Teresa of Ávila lived in Spain (1515–1582) and was a contemporary—and close friend—of John of the Cross. They worked together to reform the Carmelite convents and monasteries throughout Spain. Teresa is known for her visions and ecstasies, also for her ability to attract friends and her pragmatic and honest manner of dealing with the life of faith. She is best known for her Autobiography, The Interior Castle, and The Way of Perfection. Her writings on mental (contemplative) prayer have yet to be matched; in 1970 she was named a Doctor of the Church. As editor Carol L. Flinders put it, “No one writing in the Catholic tradition has made the practice of interior prayer more comprehensible.”
It’s easy to find all sorts of St. Teresa of Ávila quotes. What isn’t so easy is sitting with them awhile and allowing them to sink in. Here is ample material for some meditation this week:
However much we do to avoid them, we shall never lack crosses in this life if we are in the ranks of the Crucified.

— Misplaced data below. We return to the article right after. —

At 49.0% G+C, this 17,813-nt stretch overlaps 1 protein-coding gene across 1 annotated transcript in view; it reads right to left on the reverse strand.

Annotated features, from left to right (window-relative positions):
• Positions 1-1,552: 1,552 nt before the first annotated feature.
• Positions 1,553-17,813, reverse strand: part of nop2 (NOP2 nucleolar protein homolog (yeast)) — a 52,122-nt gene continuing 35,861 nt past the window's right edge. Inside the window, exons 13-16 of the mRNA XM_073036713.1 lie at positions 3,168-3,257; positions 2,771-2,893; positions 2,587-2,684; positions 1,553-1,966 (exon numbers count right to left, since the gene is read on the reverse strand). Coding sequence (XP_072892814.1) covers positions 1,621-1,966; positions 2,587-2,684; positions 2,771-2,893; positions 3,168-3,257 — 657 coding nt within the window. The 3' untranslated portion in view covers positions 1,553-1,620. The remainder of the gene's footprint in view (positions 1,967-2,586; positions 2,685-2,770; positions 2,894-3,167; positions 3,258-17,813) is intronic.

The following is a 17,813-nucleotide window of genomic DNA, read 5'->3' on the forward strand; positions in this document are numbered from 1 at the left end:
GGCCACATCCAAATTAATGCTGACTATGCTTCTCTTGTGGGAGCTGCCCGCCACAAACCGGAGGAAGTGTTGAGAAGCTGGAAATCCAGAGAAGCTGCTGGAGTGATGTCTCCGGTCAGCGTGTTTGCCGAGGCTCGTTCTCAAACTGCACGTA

There are more tears shed over answered prayers than over unanswered prayers.
How is it, Lord, that we are cowards in everything save in opposing thee?
Mental prayer in my opinion is nothing else than an intimate sharing between friends; it means taking time frequently to be alone with Him who we know loves us.
You pay God a compliment by asking great things of Him.
One must not think that a person who is suffering is not praying. He is offering up his sufferings to God, and many a time he is praying much more truly than one who goes away by himself and meditates his head off, and, if he has squeezed out a few tears, thinks that is prayer.
Remember that you have only one soul; that you have only one death to die; that you have only one life, which is short and has to be lived by you alone; and there is only one glory, which is eternal. If you do this, there will be many things about which you care nothing.
From silly devotions and from sour-faced saints, good Lord, deliver us.
Christ has no body now, but yours.
No hands, no feet on earth, but yours.
Yours are the eyes through which
Christ looks compassion into the world.
Yours are the feet
with which Christ walks to do good.
Yours are the hands
with which Christ blesses the world.
It’s said that St. Teresa used this quote as a bookmark:
Let nothing trouble you,
let nothing frighten you.
All things are passing;
God never changes.
Patience obtains all things.
He who possesses God lacks nothing:
God alone suffices.